There were hardly any cars or other ve­hi­cles around. There were also very few peo­ple around un­til we came to a field where we saw some kids play­ing foot­ball.

We took a break and watched un­til it was al­most dusk. Then we turned on the bike lights and pro­ceeded on our way back.

We passed by some shops and stopped to buy some food sup­plies. I’m re­ally not sure how we man­aged to get all those gro­ceries back to the house on the bi­cy­cles ( which had no bas­kets), but by some mir­a­cle, we man­aged to!

The next day, we got more ad­ven-

tur­ous and ven­tured fur­ther. We cy­cled past the field where the kids were play­ing foot­ball yes­ter­day.

As we ped­alled along, we no­ticed that the build­ings grew more sparse and the veg­e­ta­tion be­came wilder. We re­alised we were head­ing into the coun­try­side.

De­cid­ing to ex­plore a bit fur­ther, we turned off from the main road. The grey tar­mac of a side road stretched out end­lessly in front of us. There was not a sin­gle car in sight. Large ram­bling houses with huge com­pounds in­ter­spersed with empty land stretched out on ei­ther side of us. We were rid­ing to nowhere!

The air grew even chill­ier and it looked like it was go­ing to rain. We had not brought along rain­coats as we had not ex­pected to cy­cle so far, but once we started, it was dif­fi­cult to stop.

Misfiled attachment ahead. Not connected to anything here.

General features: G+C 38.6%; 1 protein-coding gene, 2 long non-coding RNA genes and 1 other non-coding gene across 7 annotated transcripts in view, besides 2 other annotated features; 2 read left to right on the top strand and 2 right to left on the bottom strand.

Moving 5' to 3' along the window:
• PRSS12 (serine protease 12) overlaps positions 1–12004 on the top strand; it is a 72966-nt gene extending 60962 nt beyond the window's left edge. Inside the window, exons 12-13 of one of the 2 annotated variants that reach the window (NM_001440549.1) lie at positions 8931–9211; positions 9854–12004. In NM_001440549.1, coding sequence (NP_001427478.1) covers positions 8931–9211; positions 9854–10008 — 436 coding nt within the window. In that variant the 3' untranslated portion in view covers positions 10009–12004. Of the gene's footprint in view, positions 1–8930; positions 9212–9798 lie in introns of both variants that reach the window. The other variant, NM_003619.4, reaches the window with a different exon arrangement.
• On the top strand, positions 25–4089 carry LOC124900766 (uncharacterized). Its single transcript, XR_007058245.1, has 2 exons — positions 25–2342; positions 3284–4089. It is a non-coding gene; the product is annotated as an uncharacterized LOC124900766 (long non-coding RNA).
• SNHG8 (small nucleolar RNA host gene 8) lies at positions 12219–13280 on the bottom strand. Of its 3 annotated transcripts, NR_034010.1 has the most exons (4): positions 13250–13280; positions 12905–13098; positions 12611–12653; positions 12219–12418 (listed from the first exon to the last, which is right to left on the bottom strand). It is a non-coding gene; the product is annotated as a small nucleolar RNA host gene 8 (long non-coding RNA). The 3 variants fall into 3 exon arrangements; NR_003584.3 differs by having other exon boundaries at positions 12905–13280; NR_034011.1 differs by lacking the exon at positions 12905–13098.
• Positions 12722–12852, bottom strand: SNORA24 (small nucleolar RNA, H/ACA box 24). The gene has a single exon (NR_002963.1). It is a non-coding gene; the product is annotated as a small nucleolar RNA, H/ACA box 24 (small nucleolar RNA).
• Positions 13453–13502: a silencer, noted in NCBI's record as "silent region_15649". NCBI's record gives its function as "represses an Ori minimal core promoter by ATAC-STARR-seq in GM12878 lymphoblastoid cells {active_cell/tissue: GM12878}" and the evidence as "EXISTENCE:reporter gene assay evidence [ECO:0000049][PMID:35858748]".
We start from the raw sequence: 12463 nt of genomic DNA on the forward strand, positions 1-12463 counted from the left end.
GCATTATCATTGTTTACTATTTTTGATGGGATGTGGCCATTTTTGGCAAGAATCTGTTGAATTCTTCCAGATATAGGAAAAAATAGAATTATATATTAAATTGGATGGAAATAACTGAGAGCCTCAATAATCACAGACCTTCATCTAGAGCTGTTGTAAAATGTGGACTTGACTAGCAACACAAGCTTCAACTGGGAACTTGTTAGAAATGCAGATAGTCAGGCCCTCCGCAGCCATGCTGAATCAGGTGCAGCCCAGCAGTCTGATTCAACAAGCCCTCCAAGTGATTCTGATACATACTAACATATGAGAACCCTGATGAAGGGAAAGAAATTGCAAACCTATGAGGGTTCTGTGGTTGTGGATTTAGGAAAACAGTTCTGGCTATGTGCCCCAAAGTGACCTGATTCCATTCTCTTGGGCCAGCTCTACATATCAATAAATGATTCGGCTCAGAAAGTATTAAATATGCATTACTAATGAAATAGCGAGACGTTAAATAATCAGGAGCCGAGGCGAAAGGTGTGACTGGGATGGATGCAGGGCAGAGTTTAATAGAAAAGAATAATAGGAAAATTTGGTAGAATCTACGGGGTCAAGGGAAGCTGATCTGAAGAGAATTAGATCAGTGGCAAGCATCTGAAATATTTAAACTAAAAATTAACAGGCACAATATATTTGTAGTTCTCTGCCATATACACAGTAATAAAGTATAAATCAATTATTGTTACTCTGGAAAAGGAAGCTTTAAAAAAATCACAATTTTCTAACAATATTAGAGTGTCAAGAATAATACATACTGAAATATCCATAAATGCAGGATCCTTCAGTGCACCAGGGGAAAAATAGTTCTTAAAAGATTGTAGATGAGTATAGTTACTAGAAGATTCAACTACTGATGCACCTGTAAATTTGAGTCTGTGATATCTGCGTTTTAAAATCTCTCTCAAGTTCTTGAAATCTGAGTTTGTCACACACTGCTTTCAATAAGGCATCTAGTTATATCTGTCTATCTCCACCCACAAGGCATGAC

Glanc­ing at my hardy watch, I was shocked to dis­cover that we had been cy­cling for more than an hour though it felt like just a few min­utes. We de­cided to head back home. Just as we were near­ing the house, it started driz­zling.

We were re­ally ex­cited about the day’s cy­cling ex­pe­di­tion. It was like dis­cov­er­ing a gold mine of un­ex­plored cy­cling trails in the coun­try­side! We de­cided to ex­plore fur­ther to­mor­row.

Horses and al­pacas

The next day, dress­ing even more warmly, we set off ear­lier so that we would have more time be­fore it got dark. We rode along un­til we were deeper into the coun­try­side and then turned off at a dif­fer­ent road than yes­ter­day.

As our sturdy bike tyres pounded the grey tar­mac in front of us, rolling farm­houses in huge fenced up com­pounds stretched out on both sides.